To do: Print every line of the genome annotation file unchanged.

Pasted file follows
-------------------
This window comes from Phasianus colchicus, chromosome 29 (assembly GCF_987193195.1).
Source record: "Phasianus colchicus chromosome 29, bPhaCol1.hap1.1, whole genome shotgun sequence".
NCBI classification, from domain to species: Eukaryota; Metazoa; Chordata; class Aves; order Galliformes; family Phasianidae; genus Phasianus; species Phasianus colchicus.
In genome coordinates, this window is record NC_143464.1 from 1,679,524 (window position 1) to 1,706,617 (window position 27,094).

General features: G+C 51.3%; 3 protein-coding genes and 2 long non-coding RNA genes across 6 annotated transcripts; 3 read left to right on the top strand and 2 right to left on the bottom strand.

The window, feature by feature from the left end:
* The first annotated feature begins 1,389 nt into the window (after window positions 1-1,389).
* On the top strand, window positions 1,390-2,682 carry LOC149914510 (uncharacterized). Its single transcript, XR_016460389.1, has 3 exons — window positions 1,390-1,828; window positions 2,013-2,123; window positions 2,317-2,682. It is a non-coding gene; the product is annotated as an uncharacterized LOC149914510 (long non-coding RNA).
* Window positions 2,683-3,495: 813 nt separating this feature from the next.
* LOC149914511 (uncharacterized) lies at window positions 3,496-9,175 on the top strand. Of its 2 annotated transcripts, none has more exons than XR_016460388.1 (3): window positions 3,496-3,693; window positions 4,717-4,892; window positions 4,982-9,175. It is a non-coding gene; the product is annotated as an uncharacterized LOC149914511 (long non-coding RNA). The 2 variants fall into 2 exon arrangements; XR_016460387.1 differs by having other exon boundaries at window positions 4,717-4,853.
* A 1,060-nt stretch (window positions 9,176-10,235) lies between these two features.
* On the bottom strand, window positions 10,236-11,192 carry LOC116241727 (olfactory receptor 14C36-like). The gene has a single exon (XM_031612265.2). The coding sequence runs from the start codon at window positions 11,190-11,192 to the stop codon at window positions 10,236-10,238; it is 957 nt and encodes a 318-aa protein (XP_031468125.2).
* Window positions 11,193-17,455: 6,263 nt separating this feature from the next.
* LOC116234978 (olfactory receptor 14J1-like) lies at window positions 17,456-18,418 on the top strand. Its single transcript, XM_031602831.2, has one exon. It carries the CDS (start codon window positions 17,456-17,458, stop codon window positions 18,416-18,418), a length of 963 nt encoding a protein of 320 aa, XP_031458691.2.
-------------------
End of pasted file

This window comes from Phasianus colchicus, chromosome 29 (assembly GCF_987193195.1).
Source record: "Phasianus colchicus chromosome 29, bPhaCol1.hap1.1, whole genome shotgun sequence".
NCBI classification, from domain to species: Eukaryota; Metazoa; Chordata; class Aves; order Galliformes; family Phasianidae; genus Phasianus; species Phasianus colchicus.
In genome coordinates, this window is record NC_143464.1 from 1,679,524 (window position 1) to 1,706,617 (window position 27,094).

General features: G+C 51.3%; 3 protein-coding genes and 2 long non-coding RNA genes across 6 annotated transcripts; 3 read left to right on the top strand and 2 right to left on the bottom strand.

The window, feature by feature from the left end:
* The first annotated feature begins 1,389 nt into the window (after window positions 1-1,389).
* On the top strand, window positions 1,390-2,682 carry LOC149914510 (uncharacterized). Its single transcript, XR_016460389.1, has 3 exons — window positions 1,390-1,828; window positions 2,013-2,123; window positions 2,317-2,682. It is a non-coding gene; the product is annotated as an uncharacterized LOC149914510 (long non-coding RNA).
* Window positions 2,683-3,495: 813 nt separating this feature from the next.
* LOC149914511 (uncharacterized) lies at window positions 3,496-9,175 on the top strand. Of its 2 annotated transcripts, none has more exons than XR_016460388.1 (3): window positions 3,496-3,693; window positions 4,717-4,892; window positions 4,982-9,175. It is a non-coding gene; the product is annotated as an uncharacterized LOC149914511 (long non-coding RNA). The 2 variants fall into 2 exon arrangements; XR_016460387.1 differs by having other exon boundaries at window positions 4,717-4,853.
* A 1,060-nt stretch (window positions 9,176-10,235) lies between these two features.
* On the bottom strand, window positions 10,236-11,192 carry LOC116241727 (olfactory receptor 14C36-like). The gene has a single exon (XM_031612265.2). The coding sequence runs from the start codon at window positions 11,190-11,192 to the stop codon at window positions 10,236-10,238; it is 957 nt and encodes a 318-aa protein (XP_031468125.2).
* Window positions 11,193-17,455: 6,263 nt separating this feature from the next.
* LOC116234978 (olfactory receptor 14J1-like) lies at window positions 17,456-18,418 on the top strand. Its single transcript, XM_031602831.2, has one exon. It carries the CDS (start codon window positions 17,456-17,458, stop codon window positions 18,416-18,418), a length of 963 nt encoding a protein of 320 aa, XP_031458691.2.